How Much Alcohol Should I Drink to Age Better? (Age Better Today, Part 4)

The research on alcohol and its effects on long-term health in humans can appear confusing and seemingly paradoxical. Conventional health organizations recommend moderate drinking – if you drink at all – due to potential beneficial effects for cardiometabolic health. On the other hand, they do not encourage teetotalers to start drinking, on account of the possible risks associated with alcohol consumption.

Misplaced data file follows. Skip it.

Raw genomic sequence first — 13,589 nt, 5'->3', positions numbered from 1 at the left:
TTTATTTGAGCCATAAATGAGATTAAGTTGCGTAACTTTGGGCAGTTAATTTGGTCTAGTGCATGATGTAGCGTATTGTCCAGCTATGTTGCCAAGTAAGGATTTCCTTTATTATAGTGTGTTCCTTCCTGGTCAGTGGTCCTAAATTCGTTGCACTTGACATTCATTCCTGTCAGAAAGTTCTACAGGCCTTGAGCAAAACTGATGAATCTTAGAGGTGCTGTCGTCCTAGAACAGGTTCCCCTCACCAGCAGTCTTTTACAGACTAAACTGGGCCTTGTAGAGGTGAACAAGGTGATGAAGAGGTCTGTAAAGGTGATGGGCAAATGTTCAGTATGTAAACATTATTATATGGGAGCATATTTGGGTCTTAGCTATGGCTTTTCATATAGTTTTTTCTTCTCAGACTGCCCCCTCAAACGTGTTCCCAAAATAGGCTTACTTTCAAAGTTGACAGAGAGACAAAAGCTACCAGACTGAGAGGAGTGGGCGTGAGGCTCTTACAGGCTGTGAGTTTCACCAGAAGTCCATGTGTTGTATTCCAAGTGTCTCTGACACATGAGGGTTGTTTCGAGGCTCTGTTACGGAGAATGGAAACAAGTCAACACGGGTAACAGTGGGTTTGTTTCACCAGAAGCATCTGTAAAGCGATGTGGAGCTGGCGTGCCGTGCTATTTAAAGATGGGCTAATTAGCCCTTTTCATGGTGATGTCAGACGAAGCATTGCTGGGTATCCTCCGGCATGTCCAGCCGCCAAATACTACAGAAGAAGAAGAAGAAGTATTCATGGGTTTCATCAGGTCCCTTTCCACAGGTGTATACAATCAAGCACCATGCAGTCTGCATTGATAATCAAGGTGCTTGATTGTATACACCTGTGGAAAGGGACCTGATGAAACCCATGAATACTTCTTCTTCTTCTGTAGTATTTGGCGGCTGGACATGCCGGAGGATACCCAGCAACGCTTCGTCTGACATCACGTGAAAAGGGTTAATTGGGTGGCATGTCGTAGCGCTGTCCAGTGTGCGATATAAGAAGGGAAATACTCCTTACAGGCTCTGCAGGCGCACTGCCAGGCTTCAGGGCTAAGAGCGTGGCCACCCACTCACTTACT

One basic principle of toxicology to keep in mind is “the dose makes the poison.” This applies to literally all chemicals – including vitamins and minerals that are essential to our survival. Even water can become toxic when too much is absorbed into the body. So, whether or not a substance can be characterized as a toxin is not a simple question. It depends upon the dose, as well as the duration of exposure. Epidemiology and basic science have suggested that alcohol can actually be beneficial to health and longevity – however only in the right amounts. Ethanol appears to work its magic by improving, among other things, insulin sensitivity and lipid profiles. But these benefits are largely lost in the context of heavy drinking. But new research looks at how various levels of daily alcohol consumption influences biological aging. Read more to find out what they discovered.